There is another way to deal with prisoners, which is to try the case inside the prison.  In the Richmond office, we had more than our fair share of spy cases in which the spy neglected to report the income from spying on their tax return.  In the case of master spy, Aldrich Ames, he sought to contest the determination of additional income in Tax Court.  The Court decided to try the case inside the maximum security prison in Allenwood, PA.  John McDougal and Richard Stein tried the case for the office against Mr. Ames who represented himself.  The opinion is reported here.  Keith

Second Circuit Tosses Penalties Because of IRS Failure To Obtain Supervisor Approval

–Or, Tax Court Burnt by Second Circuit’s Hot Chai

Yesterday the Second Circuit decided a very important decision in favor of the taxpayer pertaining to the Section 6571 requirement that a direct supervisor approve a penalty before it is assessed.  In Chai v. Commissioner, the Second Circuit reversed the Tax Court, holding the Service’s failure to show penalties were approved by the immediate supervisor prior to issuing a notice of deficiency caused the penalty to fail.  In doing so, the Second Circuit explicitly rejected the recent Tax Court holdings on this matter, including Graev v. Commissioner, determining the matter was ripe for decision and that the Service’s failure prevented the imposition of the penalty.  Chai also has interesting issues involving TEFRA and penalty imposition that will not be covered (at least not today), and is important for the Second Circuit’s rejection of the IRS position that the taxpayer was required to raise the Section 6571 issue.   It is lengthy, but worth a read for practitioners focusing on tax controversy work.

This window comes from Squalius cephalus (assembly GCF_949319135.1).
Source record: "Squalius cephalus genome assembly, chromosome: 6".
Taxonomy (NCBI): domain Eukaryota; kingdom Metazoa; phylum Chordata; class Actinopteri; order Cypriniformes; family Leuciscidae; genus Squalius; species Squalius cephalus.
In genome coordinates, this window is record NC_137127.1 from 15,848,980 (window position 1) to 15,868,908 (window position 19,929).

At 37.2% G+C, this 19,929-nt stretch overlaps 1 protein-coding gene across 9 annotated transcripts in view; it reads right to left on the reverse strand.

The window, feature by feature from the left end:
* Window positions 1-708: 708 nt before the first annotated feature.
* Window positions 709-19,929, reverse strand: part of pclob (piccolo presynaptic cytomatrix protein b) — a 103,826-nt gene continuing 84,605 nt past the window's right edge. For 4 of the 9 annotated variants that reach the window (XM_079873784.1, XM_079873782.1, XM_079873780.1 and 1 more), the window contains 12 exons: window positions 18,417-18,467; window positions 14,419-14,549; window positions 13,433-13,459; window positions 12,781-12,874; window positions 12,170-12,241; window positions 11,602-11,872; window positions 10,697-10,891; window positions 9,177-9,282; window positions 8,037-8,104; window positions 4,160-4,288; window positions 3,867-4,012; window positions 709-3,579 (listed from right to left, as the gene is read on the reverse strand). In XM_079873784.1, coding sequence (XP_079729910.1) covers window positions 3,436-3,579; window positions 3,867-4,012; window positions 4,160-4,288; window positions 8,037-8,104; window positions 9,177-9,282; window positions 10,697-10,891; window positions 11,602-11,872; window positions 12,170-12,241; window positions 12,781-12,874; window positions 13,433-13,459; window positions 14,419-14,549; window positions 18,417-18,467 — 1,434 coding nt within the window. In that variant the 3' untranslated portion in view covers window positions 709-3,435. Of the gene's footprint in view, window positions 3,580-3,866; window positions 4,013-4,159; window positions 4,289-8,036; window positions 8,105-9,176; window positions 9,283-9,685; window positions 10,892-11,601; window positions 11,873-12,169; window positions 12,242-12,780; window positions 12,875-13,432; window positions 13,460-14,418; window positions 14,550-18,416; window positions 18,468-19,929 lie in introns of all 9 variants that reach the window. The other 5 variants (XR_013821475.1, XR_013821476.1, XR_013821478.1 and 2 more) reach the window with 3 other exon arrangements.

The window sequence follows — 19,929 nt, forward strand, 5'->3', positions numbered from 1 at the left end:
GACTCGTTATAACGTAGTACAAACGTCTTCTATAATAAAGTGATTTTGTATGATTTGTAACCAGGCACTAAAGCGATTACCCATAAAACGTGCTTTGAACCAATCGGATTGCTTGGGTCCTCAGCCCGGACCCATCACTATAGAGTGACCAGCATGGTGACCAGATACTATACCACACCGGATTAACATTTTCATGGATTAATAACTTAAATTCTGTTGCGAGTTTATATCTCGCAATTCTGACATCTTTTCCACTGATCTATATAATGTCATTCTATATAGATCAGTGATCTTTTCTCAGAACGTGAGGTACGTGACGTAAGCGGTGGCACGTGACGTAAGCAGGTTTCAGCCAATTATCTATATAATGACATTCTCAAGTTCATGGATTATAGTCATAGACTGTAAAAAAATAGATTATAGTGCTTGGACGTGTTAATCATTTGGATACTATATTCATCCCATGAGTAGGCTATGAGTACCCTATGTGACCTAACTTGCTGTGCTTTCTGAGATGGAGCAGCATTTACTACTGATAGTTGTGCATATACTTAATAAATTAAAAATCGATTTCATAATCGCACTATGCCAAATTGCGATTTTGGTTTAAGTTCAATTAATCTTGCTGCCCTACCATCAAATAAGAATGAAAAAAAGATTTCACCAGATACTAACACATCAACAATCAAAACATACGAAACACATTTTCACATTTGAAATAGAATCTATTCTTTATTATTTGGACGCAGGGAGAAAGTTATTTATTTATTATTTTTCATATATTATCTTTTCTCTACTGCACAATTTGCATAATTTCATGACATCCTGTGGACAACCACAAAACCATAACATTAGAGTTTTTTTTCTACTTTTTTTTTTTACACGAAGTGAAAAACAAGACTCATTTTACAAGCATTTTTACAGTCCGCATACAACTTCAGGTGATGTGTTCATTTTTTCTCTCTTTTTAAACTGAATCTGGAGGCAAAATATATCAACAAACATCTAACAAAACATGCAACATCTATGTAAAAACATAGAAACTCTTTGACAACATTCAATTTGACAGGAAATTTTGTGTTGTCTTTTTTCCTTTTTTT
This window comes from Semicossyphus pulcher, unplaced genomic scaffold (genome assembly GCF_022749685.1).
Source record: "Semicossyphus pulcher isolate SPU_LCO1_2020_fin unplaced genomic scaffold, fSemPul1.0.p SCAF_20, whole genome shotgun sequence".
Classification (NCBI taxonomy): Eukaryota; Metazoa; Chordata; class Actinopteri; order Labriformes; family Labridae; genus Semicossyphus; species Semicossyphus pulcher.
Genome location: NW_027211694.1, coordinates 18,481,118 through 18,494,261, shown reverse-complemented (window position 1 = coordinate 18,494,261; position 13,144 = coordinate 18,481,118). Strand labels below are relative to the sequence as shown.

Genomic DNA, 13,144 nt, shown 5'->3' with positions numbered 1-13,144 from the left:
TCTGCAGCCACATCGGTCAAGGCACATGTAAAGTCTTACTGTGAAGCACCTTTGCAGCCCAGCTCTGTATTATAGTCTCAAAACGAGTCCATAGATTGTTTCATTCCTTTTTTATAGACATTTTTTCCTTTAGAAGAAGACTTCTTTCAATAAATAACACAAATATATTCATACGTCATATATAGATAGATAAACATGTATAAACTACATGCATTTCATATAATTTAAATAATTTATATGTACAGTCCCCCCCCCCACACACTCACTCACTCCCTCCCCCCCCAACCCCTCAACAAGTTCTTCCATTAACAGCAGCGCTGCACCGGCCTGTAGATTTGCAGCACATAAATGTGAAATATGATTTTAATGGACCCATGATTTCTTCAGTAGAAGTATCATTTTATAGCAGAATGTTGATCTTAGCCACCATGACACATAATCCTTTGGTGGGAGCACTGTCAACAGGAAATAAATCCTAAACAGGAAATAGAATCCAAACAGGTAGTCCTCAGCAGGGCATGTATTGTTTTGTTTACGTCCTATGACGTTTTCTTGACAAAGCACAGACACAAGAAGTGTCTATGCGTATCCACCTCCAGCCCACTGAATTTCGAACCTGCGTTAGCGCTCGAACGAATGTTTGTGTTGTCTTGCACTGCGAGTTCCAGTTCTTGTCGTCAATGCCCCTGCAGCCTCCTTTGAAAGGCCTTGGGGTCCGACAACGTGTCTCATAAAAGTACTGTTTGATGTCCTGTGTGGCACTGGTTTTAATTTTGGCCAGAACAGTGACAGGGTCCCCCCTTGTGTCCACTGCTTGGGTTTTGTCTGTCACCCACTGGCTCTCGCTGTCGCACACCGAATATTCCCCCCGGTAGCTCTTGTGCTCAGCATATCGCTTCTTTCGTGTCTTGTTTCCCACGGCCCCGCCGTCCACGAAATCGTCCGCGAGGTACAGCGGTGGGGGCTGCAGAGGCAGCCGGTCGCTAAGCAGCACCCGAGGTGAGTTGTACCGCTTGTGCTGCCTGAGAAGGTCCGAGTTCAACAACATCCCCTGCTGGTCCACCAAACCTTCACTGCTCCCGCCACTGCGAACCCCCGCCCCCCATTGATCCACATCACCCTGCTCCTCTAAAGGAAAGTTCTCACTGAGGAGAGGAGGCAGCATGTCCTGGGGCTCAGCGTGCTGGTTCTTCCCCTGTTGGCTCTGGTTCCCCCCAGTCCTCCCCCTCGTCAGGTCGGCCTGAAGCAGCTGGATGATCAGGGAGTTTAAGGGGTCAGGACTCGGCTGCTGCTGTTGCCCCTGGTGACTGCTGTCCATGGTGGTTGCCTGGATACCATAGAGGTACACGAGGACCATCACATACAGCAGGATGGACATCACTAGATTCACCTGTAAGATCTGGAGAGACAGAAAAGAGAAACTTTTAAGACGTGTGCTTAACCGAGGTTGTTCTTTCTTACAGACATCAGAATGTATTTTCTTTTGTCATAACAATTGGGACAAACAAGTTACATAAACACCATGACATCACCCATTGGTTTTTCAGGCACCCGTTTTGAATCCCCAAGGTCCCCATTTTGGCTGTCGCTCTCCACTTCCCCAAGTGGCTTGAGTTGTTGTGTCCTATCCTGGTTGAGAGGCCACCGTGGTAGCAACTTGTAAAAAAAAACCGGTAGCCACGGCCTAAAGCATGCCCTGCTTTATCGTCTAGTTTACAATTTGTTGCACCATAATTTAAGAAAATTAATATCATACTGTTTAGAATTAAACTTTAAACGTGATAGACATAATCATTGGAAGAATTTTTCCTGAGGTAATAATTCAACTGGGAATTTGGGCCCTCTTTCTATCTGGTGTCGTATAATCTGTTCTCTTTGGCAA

PT regulars know that we have covered this topic on the blog in the past, including the recent taxpayer loss in the very divided Tax Court decision in Graev v. Commissioner.  Keith’s post on Graev from December can be found here.  For readers interested in a full review of that case and the history of this matter, Keith’s blog is a great starting point, and has links to prior posts written by him, Carlton Smith, and Frank Agostino (whose firm handled Graev and also the Chai case). Graev was actually only recently entered, and is appealable to the Second Circuit, so I wouldn’t be surprised if the taxpayer in that case files a motion to vacate based on the Second Circuit’s rejection of the Tax Court’s approach in Greav.

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Before discussing the  Second Circuit holding, I will crib some content from Keith, to indicate the status of the law before yesterday.  Here is Keith’s summary of the holding in Graev:

The Court split pretty sharply in its opinion with nine judges in the majority deciding that the IRC 6751(b) argument premature since the IRS had not yet assessed the liability, three judges concurring because the failure to obtain managerial approval did not prejudice the taxpayers and five judges dissenting because the failure to obtain managerial approval prior to the issuance of the notice of deficiency prevented the IRS from asserting this penalty (or the Court from determining that the taxpayer owed the penalty.)

That paragraph from Keith’s post regarding the holding doesn’t cover the lengthy and nuanced discussion, but his full post does for those who are interested.  The Second Circuit essentially rejected every position taken by the majority and concurrence in Graev, and almost completely agreed with the dissenting Tax Court judges (with a  few minor differences in rationale).

For its Section 6751(b) review, the Second Circuit began by reviewing the language of the statute.  It highlighted the fact that the Tax Court did the same, and found the language of the statute unambiguous, a conclusion with which the Second Circuit disagreed.

Section 6751(b)(1) states, in pertinent part:

No penalty under this title shall be assessed unless the initial determination of such assessment is personally approved (in writing) by the immediate supervisor of the individual making such determination…[emph. added]

The Tax Court found the lack of specification as to when the approval of the immediate supervisor was required allowed the immediate supervisor to approve the determination at any point, even after the statutory notice of deficiency was issued or the Tax Court reviewed the matter.